Stoke & Staffordshire

Thousands of bikers ride to armed forces memorial

Bikers at the event
Image caption The event raised almost £30,000 last year

Thousands of bikers from across the UK have been at the National Memorial Arboretum in Staffordshire to show their support for the armed forces.

The annual Ride to the Wall (RTTW) event raised money for the arboretum and the Royal British Legion.

Last year's event at the permanent site of remembrance, near Lichfield, raised almost £30,000, organisers said.

The parents of Cpl Steven Boote, from Merseyside, who died in Afghanistan in 2009, rode his customised bike.

He was one of five soldiers to die when an Afghan policeman being trained by UK forces opened fire in the Nad Ali district.

Margaret and Tony Boote, from Birkenhead, have carried out their son's plans to customise his BMW motorcycle into a trike and rode it to honour his memory.

A team of uniformed Royal Military Police outriders accompanied them, event organisers said.

Other riders took part either as individuals or in groups and biking chapters.

They left Drayton Manor Park near Tamworth at about 1100 BST for the ride to the arboretum.

Later there was a fly-past and motorcyclists gathered for a service of remembrance at the memorial walls, which display the names of about 16,000 servicemen and women killed on duty or by terrorist action since the end of World War II.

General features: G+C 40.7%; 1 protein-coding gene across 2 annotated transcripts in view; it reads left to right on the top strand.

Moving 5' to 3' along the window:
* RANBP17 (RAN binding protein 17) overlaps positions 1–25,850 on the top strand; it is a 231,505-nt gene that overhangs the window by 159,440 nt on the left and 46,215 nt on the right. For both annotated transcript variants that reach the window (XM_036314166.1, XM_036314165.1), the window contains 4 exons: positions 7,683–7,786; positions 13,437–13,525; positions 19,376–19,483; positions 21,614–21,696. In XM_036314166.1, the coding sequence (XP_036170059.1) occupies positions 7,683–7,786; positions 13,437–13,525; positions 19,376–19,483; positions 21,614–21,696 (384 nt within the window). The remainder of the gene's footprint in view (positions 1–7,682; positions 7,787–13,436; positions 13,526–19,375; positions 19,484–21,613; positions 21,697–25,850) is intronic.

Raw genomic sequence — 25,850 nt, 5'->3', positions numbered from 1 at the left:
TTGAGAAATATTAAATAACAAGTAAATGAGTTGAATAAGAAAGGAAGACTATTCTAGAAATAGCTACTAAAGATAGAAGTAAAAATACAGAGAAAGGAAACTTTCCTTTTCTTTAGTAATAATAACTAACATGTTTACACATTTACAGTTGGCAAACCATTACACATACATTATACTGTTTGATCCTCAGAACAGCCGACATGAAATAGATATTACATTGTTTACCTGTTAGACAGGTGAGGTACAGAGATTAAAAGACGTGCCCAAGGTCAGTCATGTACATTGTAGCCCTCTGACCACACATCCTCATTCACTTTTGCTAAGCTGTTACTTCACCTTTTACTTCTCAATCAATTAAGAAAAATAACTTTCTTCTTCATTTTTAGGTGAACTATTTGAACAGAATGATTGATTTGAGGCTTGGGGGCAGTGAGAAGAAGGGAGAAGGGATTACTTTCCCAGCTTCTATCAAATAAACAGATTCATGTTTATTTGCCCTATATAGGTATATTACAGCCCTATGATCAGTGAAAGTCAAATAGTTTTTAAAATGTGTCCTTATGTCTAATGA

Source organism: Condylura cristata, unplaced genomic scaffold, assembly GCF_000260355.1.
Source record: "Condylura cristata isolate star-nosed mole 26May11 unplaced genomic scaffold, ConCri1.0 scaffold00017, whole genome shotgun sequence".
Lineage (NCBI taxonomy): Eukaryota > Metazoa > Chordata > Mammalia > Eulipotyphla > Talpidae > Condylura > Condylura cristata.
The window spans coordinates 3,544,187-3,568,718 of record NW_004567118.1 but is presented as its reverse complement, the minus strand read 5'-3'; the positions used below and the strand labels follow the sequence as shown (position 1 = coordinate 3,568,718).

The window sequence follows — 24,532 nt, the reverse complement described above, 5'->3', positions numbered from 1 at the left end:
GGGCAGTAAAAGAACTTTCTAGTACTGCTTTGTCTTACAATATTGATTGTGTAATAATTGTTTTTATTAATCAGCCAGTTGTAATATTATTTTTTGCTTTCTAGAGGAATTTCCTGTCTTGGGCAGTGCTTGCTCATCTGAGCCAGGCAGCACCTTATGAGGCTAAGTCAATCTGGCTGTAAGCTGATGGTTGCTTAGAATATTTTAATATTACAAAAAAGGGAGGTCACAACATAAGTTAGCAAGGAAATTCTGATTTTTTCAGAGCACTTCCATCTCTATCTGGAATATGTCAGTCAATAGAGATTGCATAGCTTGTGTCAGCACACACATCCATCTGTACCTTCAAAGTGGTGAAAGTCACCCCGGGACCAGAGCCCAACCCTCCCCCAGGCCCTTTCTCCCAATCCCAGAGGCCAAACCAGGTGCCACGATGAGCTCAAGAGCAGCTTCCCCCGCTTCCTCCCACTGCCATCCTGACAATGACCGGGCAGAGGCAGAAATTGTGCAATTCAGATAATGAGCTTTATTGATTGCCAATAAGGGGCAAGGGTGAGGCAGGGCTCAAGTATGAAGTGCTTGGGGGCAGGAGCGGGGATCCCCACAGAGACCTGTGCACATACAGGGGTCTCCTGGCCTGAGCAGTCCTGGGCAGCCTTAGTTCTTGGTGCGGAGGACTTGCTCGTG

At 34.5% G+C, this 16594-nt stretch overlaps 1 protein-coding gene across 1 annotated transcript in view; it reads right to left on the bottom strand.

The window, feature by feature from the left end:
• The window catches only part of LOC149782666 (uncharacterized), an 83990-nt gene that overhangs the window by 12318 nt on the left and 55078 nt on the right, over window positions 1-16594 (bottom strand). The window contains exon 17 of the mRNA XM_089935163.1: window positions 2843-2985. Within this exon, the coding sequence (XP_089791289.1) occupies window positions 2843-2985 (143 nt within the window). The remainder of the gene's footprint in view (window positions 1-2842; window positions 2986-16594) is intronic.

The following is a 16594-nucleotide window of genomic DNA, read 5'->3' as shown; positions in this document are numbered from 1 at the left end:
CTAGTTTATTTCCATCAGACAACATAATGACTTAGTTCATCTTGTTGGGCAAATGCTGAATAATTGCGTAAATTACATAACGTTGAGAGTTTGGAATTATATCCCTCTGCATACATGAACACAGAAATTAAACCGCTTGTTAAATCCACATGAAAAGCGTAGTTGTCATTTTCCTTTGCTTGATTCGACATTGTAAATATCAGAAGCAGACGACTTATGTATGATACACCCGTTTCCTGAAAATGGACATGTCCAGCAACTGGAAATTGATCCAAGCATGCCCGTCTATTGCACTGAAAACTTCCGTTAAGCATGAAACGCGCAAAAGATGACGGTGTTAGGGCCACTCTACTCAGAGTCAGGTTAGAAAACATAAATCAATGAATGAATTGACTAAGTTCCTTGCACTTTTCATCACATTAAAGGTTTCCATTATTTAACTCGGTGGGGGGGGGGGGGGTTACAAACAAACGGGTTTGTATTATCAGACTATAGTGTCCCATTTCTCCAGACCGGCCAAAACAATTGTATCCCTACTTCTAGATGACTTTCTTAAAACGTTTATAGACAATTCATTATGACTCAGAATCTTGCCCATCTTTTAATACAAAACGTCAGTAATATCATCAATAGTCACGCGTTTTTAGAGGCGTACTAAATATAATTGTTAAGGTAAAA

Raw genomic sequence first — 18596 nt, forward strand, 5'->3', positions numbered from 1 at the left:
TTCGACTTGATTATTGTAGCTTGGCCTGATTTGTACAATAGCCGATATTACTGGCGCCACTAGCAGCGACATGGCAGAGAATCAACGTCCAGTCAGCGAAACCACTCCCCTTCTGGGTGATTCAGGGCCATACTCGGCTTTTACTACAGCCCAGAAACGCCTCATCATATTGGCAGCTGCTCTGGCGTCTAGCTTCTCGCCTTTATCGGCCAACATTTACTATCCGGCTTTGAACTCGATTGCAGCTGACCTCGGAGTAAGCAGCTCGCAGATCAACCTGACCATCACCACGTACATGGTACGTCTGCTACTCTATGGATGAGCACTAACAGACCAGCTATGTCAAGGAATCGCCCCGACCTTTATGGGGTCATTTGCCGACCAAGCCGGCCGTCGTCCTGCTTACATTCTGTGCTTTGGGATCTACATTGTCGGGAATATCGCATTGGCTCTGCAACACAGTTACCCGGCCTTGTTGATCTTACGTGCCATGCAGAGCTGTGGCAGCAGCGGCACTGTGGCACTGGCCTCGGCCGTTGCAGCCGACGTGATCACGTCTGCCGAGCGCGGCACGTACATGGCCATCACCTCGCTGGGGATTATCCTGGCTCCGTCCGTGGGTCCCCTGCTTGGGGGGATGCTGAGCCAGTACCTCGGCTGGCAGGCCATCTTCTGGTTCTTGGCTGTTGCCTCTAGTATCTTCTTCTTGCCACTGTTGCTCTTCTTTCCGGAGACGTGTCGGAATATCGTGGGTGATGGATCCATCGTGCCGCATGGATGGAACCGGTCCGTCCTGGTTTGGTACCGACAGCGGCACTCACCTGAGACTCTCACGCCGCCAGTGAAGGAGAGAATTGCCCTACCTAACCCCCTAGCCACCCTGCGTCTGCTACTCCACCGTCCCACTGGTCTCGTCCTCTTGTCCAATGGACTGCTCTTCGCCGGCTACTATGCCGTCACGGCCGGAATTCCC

After the Last Post, a wreath was laid by Maj Gen Lamont Kirkland, Commander 4th Division, who is taking part in the event for the second time.

He said: "Bikers everywhere have shown something of their own passion by joining together and giving their support to raising the profile of this event.

"I am very moved to be a part of this group."

Last year, about 7,500 motorcyclists took part compared to an estimated 2,500 in 2008.

The national Armed Forces Memorial officially opened to the public at the Alrewas site in 2007.

More on this story

Related Internet links

The BBC is not responsible for the content of external Internet sites